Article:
I find myself in a great avenue on the banks of the lake, with a row of magnificent buildings on the other side. This is the celebrated Michigan Avenue, the quarter of the plutocracy of Chicago. In these splendid mansions, all of wood, but plastered over, and built in every imaginable style, Italian, Classic, Gothic, Roman, or Elizabethan, each and all surrounded by pretty gardens bright with flowers, liv the families and men who, in a few years, have realized millions…

Charles Dickens on Cincinnati, 1842:

I have not often seen a place that commends itself so favourably and pleasantly to a stranger at the first glance as this does: with its clean houses of red and white, its well-paved roads, and foot-ways of bright tile. Nor does it become less prepossessing on a closer acquaintance.

Kate Chopin on St. Louis, 1980:

After a day of close and intense September heat, it had rained during the night. And now the morning had followed chill and crisp, yet with possibilities of a genial sunshine breaking through the mist that had risen at dawn from the great sluggish river and spread itself through the mazes of the city…

William Henry Jackson on Yellowstone National Park, 1871:

We were to enter the Yellowstone from the North, then the easiest route. On the way through upper Utah and across Idaho I took a few pictures. Up in Montana I made a few more picture… From Virginia City and its tired-looking Chinamen patiently reworking old gravel we moved over through Fort Ellis and established our base camp at Botelers’ Ranch on the Yellowstone River…

George Bird Grinnell on Glacier National Park, 1901:

Far away in northwestern Montana, hidden from view by clustering mountain-peaks, lies an unmapped corner — the Crown of the Continent. The water from the crusted snowdrift which caps the peak of a lofty mountain there trickles into tiny rills, which hurry along north, south, east, and west, and growing to rivers, at last pour their currents into three seas.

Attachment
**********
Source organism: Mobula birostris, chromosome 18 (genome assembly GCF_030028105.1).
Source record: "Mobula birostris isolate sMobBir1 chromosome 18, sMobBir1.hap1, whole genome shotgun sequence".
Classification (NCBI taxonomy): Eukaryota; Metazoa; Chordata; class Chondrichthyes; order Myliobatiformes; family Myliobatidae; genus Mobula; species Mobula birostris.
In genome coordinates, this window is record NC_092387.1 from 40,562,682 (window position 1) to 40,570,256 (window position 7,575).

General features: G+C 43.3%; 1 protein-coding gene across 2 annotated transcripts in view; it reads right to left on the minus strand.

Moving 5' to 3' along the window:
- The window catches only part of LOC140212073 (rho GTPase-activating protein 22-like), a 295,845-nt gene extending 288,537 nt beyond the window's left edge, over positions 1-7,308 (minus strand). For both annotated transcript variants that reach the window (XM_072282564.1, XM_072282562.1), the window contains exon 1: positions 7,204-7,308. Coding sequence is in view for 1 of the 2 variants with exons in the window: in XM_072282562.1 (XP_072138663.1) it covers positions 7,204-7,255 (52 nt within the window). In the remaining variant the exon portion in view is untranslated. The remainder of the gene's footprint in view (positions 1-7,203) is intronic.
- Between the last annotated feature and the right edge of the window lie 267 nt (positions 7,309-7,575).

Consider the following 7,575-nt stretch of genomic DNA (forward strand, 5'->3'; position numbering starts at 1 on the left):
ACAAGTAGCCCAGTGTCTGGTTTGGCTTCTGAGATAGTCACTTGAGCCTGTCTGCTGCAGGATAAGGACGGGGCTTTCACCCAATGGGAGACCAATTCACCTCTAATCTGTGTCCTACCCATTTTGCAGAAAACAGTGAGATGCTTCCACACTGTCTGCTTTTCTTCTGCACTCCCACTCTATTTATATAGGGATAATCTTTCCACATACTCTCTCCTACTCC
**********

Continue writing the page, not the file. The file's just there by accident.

Olympe Audouard on Colorado Springs, 1869:

Colorado has its summer resort for “la high-life”. It is a spa high in the Rocky Mountains, near a hot sulfur spring. As you arrive in these desolate landscapes, having traveled through grim and barren country, you are astonished at the sight of a darling little house, decorated and equipped with a degree of — dare I say it? – luxe.

Robert Sterling Yard on Zion National Park, 1919:

The valleys bloom. Pomegranates, figs, peaches, apricots, melons, walnuts, and almonds reach a rare perfection. Cotton, which Brigham Young started here as an experiment in 1861, is still grown. Lusty cottonwood-trees line the banks of the little rivers. Cedars dot the valleys and cover thickly the lower hills. And everywhere, on every side, the cliffs close in.

Anne O’Hare McCormick on Reno, 1931:

You soon discover that Reno is Reno, wonderfully and singularly itself… It is a throw-back to the hard, tough, roomy epoch of the gold rush and the mining camp. Its free and easy manners belong to its tradition. Gambling is in its blood.

Jack Kerouac on San Francisco, 1950s:

Then up the Sierra Nevada, pines, stars, mountain lodges signifying Frisco romances… I suddenly realized I was in California. Warm, palmy air — air you can kiss — and palms. Along the storied Sacramento River on a superhighway; into the hills again, up, down; and suddenly the vast expanse of bay (it was just before dawn) with the sleepy lights of Frisco festooned across.